Sleep is punctuated by transient elevations of vigilance level called arousals or awakenings depending on their durations. Understanding the dynamics of brain activity modifications during these transitional phases could help to better understand the changes in cognitive functions according to vigilance states. In this study, we investigated the activity of memory-related areas (hippocampus and orbitofrontal cortex) during short (3 s to 2 min) arousing reactions detected from thalamic activity, using intracranial recordings in four drug-resistant epilepsy patients. The average power of the signal between 0.5 and 128 Hz was compared across four time windows: 10 s of preceding sleep, the first part and the end of the arousal/awakening, and 10 s of wakefulness. We observed that (a) in most frequency bands, the spectral power during hippocampal arousal/awakenings is intermediate between wakefulness and sleep whereas frontal cortex shows an early increase in low and fast activities during non-rapid-eye-movement (NREM) sleep arousals/awakenings; (b) this pattern depends on the preceding sleep stage with fewer modifications for REM than for non-REM sleep arousal/awakenings, potentially reflecting the EEG similarities between REM sleep and wakefulness; (c) a greater activation at the arousing reaction onset in the prefrontal cortex predicts longer arousals/awakenings. Our findings suggest that hippocampus and prefrontal arousals/awakenings are progressive phenomena modulated by sleep stage, and, in the neocortex, by the intensity of the early activation. This pattern of activity could underlie the link between sleep stage, arousal/awakening duration and restoration of memory abilities including dream recall.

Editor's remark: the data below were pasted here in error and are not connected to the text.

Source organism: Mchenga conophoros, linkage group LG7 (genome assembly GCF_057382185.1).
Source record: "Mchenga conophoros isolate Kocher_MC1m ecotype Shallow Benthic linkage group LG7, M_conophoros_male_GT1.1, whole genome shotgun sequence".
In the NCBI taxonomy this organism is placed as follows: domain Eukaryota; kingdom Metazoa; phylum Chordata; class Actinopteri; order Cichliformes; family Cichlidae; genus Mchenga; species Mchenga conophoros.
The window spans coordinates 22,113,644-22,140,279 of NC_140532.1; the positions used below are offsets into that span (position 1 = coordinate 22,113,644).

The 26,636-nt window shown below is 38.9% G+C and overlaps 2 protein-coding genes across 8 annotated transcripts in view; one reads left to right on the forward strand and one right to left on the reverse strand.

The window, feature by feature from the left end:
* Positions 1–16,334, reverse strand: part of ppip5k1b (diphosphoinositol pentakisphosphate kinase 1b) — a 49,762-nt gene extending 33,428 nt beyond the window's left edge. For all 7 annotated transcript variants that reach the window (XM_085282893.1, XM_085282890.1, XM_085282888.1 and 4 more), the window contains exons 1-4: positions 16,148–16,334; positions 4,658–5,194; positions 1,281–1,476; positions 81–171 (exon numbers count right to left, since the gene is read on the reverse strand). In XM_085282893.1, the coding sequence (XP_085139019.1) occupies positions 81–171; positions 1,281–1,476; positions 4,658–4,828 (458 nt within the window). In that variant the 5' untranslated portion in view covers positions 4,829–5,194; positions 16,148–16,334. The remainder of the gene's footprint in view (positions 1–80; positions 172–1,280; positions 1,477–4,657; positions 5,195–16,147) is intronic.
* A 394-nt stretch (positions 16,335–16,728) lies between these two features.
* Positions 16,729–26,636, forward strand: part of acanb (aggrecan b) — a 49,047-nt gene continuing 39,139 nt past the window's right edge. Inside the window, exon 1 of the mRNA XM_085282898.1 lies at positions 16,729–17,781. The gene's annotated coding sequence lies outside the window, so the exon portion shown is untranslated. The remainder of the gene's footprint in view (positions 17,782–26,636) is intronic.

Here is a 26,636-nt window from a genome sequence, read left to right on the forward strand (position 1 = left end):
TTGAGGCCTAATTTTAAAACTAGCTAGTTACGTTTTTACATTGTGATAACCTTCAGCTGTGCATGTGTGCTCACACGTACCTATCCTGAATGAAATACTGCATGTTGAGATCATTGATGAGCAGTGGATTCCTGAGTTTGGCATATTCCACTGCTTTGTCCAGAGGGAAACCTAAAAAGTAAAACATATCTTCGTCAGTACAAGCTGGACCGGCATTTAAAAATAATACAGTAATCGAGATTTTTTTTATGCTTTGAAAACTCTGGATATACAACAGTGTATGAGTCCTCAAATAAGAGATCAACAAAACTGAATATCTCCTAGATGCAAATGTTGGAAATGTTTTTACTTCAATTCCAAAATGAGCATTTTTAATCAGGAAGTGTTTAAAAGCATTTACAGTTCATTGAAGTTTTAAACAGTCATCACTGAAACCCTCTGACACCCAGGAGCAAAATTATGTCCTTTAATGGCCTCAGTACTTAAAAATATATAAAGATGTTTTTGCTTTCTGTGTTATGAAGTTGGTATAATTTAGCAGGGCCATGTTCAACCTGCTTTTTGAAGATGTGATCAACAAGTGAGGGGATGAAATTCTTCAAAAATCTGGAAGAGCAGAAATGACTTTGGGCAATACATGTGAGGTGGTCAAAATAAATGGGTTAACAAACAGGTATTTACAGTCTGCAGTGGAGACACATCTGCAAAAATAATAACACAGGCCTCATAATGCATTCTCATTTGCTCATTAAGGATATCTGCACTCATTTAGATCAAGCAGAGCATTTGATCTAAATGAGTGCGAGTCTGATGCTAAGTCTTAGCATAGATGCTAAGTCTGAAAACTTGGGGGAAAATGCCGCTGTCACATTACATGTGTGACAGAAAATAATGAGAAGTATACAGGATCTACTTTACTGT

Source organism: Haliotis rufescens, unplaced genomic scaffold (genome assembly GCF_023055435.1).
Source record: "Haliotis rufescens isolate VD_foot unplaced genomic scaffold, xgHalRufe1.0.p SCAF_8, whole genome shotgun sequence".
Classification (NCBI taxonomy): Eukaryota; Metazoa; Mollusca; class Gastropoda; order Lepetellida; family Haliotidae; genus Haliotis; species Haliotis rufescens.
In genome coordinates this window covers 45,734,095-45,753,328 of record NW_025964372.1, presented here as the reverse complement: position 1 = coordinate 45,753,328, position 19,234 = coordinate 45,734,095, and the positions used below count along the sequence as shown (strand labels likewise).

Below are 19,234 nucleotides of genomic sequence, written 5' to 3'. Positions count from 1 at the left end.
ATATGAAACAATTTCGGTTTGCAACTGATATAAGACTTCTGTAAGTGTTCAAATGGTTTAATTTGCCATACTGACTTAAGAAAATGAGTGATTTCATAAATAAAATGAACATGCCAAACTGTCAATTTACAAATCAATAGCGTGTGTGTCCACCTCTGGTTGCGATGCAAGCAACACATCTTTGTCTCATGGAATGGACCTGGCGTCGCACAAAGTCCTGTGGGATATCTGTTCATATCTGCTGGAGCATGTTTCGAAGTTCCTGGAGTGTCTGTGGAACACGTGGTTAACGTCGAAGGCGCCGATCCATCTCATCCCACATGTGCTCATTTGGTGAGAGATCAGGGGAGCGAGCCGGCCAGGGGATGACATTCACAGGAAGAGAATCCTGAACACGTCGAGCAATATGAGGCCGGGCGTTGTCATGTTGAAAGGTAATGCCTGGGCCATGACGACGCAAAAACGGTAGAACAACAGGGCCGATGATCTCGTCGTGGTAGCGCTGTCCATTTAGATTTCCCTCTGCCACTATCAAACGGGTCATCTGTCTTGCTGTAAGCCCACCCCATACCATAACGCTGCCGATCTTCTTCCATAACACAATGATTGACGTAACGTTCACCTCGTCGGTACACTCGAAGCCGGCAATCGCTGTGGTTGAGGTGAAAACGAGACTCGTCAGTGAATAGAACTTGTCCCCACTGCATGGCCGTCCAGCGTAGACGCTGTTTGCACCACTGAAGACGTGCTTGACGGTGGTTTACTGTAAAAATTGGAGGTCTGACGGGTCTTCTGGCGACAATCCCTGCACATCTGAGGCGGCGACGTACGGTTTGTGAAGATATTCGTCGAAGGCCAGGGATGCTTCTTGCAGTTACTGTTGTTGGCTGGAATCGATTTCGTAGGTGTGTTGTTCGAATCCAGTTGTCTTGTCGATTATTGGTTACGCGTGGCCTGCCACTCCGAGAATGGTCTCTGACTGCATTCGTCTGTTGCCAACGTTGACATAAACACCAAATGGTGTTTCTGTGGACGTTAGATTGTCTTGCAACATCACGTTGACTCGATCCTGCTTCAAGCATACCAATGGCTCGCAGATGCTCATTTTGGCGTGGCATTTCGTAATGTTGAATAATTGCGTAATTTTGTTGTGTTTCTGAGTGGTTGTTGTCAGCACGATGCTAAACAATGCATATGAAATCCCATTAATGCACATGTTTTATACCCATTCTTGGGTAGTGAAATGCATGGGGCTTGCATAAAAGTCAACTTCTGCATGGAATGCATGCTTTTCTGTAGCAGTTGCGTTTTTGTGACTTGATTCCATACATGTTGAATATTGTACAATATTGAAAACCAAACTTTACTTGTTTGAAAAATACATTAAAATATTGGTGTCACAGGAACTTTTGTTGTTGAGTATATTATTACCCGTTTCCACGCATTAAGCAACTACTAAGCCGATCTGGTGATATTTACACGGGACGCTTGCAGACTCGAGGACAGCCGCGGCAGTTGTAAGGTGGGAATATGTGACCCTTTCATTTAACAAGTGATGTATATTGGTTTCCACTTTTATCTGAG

6. Telehealth-delivered CBT-I programme enhanced by acceptance and commitment therapy for insomnia and hypnotic dependence: A pilot randomized controlled trial.
Chapoutot M, Peter-Derex L, Schoendorff B, Faivre T, Bastuji H, Putois B.
J Sleep Res. — Abstract